A US judge has ruled that an National Security Agency (NSA) program to wiretap telephone and Internet traffic of US residents is illegal and must be stopped.
Judge Anna Diggs Taylor ordered the NSA and "its agents, employees, representatives and any other persons or entities in active concert or participation" with the agency to halt the so-called Terrorist Surveillance Program.
The program allowed the NSA to monitor communications between US residents and people in other countries with suspected ties to terrorist group al Qaeda, without getting court-ordered warrants.
The program, authorised by President Bush in 2002, violates the US Constitution's guarantees of freedom of speech and association and its prohibitions against unreasonable searches and seizures, Taylor wrote in her order. The NSA program also violates the separation of powers clause in the Constitution, she wrote, as well as the Foreign Intelligence Surveillance Act, which set courts to issue warrants for wiretaps focused on counterintelligence."The public interest is clear, in this matter," Taylor wrote. "It is the upholding of our Constitution."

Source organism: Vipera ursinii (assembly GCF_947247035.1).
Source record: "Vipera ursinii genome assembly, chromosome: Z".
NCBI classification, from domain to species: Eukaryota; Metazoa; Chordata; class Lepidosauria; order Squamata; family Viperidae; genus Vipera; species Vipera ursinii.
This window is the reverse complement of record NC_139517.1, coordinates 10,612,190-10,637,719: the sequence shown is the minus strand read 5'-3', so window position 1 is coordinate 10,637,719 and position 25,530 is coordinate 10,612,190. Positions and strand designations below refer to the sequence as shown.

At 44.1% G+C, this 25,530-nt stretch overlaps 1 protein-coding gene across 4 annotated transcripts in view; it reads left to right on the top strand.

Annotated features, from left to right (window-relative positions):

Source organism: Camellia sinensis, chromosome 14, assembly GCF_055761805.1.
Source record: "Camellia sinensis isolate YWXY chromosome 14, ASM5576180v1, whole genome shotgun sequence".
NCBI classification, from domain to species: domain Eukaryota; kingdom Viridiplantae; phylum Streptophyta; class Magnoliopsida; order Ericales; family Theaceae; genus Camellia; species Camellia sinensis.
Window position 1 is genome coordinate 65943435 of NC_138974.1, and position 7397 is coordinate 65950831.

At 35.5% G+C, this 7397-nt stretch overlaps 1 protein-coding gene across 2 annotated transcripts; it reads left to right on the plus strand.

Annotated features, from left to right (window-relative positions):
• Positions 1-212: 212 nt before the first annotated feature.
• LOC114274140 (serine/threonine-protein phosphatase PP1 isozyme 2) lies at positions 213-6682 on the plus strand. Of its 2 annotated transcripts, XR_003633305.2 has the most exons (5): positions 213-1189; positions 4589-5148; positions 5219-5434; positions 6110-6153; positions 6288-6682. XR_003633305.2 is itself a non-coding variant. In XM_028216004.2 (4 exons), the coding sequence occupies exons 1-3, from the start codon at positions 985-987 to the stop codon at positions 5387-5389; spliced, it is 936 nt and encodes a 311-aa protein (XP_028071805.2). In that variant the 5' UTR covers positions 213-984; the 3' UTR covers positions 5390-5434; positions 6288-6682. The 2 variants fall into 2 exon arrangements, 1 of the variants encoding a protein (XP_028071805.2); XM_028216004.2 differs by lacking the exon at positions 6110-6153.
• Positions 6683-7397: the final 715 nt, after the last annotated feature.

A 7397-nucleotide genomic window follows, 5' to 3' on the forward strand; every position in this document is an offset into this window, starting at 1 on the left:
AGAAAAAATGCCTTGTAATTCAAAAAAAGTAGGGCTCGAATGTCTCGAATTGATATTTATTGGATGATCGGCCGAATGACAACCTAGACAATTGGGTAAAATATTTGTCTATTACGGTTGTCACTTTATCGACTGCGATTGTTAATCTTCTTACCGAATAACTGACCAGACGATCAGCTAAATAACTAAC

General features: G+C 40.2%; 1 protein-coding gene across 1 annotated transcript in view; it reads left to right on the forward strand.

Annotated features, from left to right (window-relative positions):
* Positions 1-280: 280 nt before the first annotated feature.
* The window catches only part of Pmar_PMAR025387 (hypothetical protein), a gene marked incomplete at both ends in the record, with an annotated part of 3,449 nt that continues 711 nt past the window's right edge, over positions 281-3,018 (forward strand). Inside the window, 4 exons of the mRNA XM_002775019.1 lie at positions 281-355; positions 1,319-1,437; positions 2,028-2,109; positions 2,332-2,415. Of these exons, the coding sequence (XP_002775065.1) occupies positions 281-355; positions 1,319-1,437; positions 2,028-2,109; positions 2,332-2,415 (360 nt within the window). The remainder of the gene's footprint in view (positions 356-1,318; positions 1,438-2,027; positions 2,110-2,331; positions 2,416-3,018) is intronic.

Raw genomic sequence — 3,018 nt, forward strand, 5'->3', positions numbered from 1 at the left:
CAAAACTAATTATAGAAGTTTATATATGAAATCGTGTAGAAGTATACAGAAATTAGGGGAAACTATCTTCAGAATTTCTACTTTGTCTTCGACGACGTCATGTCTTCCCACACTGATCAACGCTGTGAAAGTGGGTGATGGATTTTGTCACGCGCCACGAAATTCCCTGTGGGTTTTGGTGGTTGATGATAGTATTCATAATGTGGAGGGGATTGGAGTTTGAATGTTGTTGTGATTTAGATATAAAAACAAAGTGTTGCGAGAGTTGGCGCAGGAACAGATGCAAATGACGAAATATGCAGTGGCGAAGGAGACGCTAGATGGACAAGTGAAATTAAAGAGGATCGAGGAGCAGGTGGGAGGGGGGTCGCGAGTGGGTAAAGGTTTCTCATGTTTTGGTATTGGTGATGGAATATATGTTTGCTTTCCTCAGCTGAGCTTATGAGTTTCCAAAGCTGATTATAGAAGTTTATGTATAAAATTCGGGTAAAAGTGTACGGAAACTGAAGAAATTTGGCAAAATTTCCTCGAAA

Bush has defended the program as a valuable tool used to track down potential terrorists. The program is "firmly grounded in law" and only targets international phone calls in which one participant is suspected to be linked to al Qaeda, Bush spokesman Tony Snow said in a statement. "We couldn’t disagree more with this ruling," Snow added. "The whole point is to detect and prevent terrorist attacks before they can be carried out. That’s what the American people expect from their government, and it is the President’s most solemn duty to ensure their protection."
The US Department of Justice has already appealed Taylor's order.
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